It’s unclear what will happen to a Holy Rosary Cathedral proposal to seismically and structurally upgrade the church, located at 646 Richards St., after the Vancouver Heritage Commission raised concerns about the project during a recent review. Holy Rosary’s renovation plan includes building a 23-storey tower on the portion of the property behind the cathedral, for office and church uses, to help fund the upgrading work.
The proposal is only at the development permit inquiry stage, so a formal application hasn’t been filed. The commission reviewed the project Feb. 25 after City of Vancouver staff determined it had enough merit to go before the panel, which serves as an advisory body to city staff and council.
The commission concluded, among other things, based on the minutes of the meeting, that it couldn’t support plans to redevelop the non-church portion of the Holy Rosary site where the rectory and Rosary Hall are located.
It passed a resolution with several clauses, including that the applicant “explore means by which at least partial retention of the rectory, the Rosary Hall and the elevations along Richards Street can be retained.”
It’s now up to the church whether to incorporate the commission’s advice or proceed with an application. City staff only make recommendations and do a full review of a project once a formal application is received.
In response to several questions the Courier posed about the proposal and next steps, Holy Rosary’s rector, Rev. Stanley Galvon, emailed this statement:
“We are reviewing the comments and suggestions from the Heritage Commission with our consultants and City staff and intend to prepare a response within the next few months. Once that is complete, we will be able to identify a path going forward, including the timeline, preliminary costs, etc.,” he wrote.
The property at 646 Richards St. is zoned Downtown District – Comprehensive Development. The maximum height permitted in this part of downtown is 300 feet.
Holy Rosary’s proposal involves seismically and structurally upgrading the Cathedral and redeveloping the portion of the property where the rectory and youth activity centre (Rosary Hall) are located. A 23-storey tower, featuring five storeys for church activity space, and 18 floors on top of that for commercial space, would help fund the upgrading and heritage conservation work.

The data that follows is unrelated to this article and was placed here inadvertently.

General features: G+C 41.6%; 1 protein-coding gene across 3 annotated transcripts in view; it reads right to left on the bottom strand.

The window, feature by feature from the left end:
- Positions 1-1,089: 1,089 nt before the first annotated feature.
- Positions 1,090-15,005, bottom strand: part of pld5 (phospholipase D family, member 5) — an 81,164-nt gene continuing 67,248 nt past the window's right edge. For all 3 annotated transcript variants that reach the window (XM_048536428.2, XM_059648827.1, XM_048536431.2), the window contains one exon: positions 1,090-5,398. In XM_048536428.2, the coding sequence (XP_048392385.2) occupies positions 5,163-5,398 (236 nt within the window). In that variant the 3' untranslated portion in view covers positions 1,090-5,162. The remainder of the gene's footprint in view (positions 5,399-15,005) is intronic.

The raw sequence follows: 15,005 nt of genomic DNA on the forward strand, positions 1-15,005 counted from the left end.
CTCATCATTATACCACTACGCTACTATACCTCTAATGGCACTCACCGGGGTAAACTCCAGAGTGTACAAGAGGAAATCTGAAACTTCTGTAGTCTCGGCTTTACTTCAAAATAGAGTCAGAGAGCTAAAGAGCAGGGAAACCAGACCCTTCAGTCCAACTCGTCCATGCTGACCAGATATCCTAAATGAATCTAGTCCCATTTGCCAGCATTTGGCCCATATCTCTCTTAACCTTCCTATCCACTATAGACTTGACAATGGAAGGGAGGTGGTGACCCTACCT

The property has been associated with the Catholic Church for more than a century.
A small wooden church was built on the site of the current rectory in 1885, according to information on Holy Rosary’s website. In 1899, the parish began building the current Cathedral to accommodate growth. The Gothic Revival building opened Dec. 9, 1900, but hasn’t had any major structural work done on it since then.
The rectory was built in 1935 in the English Collegiate style, while the front portion of Rosary Hall was built in 1907 in the Italianate style.
The entire site earned heritage designation in 1974 — the cathedral is listed on the Vancouver Heritage Register (VHR) in the “A” category, although the rectory and Rosary Hall were not evaluated for associated heritage value at that time.
The Holy Rosary website notes there has been some cosmetic work done to the cathedral, “but nothing to ensure that this beautiful building will be around for future generations. The work ahead will be challenging, but it will protect the heritage and the future ministry of the church in Vancouver’s busy downtown core.”
“The cathedral is ready for a seismic upgrade and for some needed maintenance. Currently we are working with developers and with the City of Vancouver to see what can be done, and how to better preserve the heritage that has been handed to us.”
Vancouver Heritage Commission weighs in
The heritage commission’s position on the project, outlined in the minutes of the Feb. 25 meeting, includes concerns about:
the proposed demolition of potentially “A” and “C” VHR registered and designated buildings;
an “incomplete” Statement of Significance for the rectory and hall;
that different and more creative options should be explored to salvage as much as possible of the site, especially the Richards Street façade.
concerns with access to natural light in the proposed courtyard.
In its subsequent motion, the commission states the collection of historic buildings, including the Archbishop’s garden behind an iron picket fence in an area in front of the rectory that’s enclosed by the church and Rosary Hall, “are a unique element of urban design in the contemporary city reflective of the historic Catholic community of the area’s vanished working class residential district.”
It also states that the rectory is a rare example of English Collegiate style, which is tentatively evaluated as an “A” listing on the VHR, whose loss “would greatly diminish the heritage and historic value of the church,” and that the front portion of Rosary Hall is a rare example of the Italianate style in downtown Vancouver whose loss would “diminish the heritage and historic values of the adjoining two buildings.”
The commission adds that, to its knowledge, the applicant hasn’t looked into alternative means such as grants or other programs to achieve “programmatic improvements, seismic upgrading and elements of the Conservation Plan for the Church that are the rationale for the project.”
Aside from indicating it can’t support the inquiry to redevelop the non-church portion of the site, and that it wants the applicant to explore ways to retain the rectory, Rosary Hall and elevations along Richards Street, the commission would like the draft Statement of Significance to be amended to include new material such as Heritage Vancouver’s research on the age and provenance of Rosary Hall.